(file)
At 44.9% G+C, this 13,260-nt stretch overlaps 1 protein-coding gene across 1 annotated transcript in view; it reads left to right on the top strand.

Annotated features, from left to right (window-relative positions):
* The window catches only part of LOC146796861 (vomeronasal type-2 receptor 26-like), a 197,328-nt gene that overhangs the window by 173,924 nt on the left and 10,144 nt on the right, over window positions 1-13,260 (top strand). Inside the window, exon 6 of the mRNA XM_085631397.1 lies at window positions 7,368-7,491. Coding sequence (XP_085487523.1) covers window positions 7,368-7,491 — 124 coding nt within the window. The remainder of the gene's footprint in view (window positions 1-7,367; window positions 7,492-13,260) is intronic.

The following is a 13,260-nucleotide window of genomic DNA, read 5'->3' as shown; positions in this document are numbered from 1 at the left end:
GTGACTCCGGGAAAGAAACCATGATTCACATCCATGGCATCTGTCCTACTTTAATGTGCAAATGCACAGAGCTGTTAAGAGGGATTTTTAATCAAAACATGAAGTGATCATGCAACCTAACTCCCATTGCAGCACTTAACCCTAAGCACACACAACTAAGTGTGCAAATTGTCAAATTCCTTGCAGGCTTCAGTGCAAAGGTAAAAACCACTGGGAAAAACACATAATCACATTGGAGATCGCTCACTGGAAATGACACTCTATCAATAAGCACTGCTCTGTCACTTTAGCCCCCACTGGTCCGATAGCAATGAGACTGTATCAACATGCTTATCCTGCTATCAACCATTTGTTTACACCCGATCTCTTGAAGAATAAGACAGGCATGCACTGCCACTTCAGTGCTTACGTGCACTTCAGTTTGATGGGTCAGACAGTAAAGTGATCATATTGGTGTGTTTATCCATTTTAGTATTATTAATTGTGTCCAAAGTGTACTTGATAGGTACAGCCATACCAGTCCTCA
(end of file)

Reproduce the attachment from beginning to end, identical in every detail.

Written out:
At 44.9% G+C, this 13,260-nt stretch overlaps 1 protein-coding gene across 1 annotated transcript in view; it reads left to right on the top strand.

Annotated features, from left to right (window-relative positions):
* The window catches only part of LOC146796861 (vomeronasal type-2 receptor 26-like), a 197,328-nt gene that overhangs the window by 173,924 nt on the left and 10,144 nt on the right, over window positions 1-13,260 (top strand). Inside the window, exon 6 of the mRNA XM_085631397.1 lies at window positions 7,368-7,491. Coding sequence (XP_085487523.1) covers window positions 7,368-7,491 — 124 coding nt within the window. The remainder of the gene's footprint in view (window positions 1-7,367; window positions 7,492-13,260) is intronic.

The following is a 13,260-nucleotide window of genomic DNA, read 5'->3' as shown; positions in this document are numbered from 1 at the left end:
GTGACTCCGGGAAAGAAACCATGATTCACATCCATGGCATCTGTCCTACTTTAATGTGCAAATGCACAGAGCTGTTAAGAGGGATTTTTAATCAAAACATGAAGTGATCATGCAACCTAACTCCCATTGCAGCACTTAACCCTAAGCACACACAACTAAGTGTGCAAATTGTCAAATTCCTTGCAGGCTTCAGTGCAAAGGTAAAAACCACTGGGAAAAACACATAATCACATTGGAGATCGCTCACTGGAAATGACACTCTATCAATAAGCACTGCTCTGTCACTTTAGCCCCCACTGGTCCGATAGCAATGAGACTGTATCAACATGCTTATCCTGCTATCAACCATTTGTTTACACCCGATCTCTTGAAGAATAAGACAGGCATGCACTGCCACTTCAGTGCTTACGTGCACTTCAGTTTGATGGGTCAGACAGTAAAGTGATCATATTGGTGTGTTTATCCATTTTAGTATTATTAATTGTGTCCAAAGTGTACTTGATAGGTACAGCCATACCAGTCCTCA